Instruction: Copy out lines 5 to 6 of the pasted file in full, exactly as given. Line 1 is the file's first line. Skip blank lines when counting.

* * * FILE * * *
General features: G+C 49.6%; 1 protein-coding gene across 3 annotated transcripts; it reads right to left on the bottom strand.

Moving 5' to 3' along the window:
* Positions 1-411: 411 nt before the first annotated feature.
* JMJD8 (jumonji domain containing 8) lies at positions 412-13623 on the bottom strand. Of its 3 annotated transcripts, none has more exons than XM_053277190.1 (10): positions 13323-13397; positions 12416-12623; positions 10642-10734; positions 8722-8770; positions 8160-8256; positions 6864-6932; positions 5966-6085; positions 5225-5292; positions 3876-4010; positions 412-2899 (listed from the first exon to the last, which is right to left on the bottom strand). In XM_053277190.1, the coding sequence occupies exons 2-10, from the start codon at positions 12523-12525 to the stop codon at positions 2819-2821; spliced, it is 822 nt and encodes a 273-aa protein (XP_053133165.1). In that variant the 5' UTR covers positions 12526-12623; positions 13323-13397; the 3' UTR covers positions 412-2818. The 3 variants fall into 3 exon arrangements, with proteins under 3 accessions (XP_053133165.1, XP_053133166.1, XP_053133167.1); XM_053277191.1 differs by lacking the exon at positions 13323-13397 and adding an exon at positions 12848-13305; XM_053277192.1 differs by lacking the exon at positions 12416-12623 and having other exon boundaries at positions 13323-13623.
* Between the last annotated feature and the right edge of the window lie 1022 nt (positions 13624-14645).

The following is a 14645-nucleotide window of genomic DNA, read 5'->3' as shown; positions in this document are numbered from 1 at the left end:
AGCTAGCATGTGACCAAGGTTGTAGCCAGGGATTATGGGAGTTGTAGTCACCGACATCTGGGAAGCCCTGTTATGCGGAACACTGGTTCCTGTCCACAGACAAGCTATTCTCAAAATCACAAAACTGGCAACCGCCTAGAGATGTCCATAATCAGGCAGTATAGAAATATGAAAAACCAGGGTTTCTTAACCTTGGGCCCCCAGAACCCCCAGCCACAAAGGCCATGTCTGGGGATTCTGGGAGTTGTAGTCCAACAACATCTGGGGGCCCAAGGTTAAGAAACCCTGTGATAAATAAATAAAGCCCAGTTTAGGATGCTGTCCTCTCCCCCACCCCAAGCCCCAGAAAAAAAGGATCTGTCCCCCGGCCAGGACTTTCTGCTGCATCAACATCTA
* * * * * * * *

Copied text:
* Between the last annotated feature and the right edge of the window lie 1022 nt (positions 13624-14645).

The following is a 14645-nucleotide window of genomic DNA, read 5'->3' as shown; positions in this document are numbered from 1 at the left end: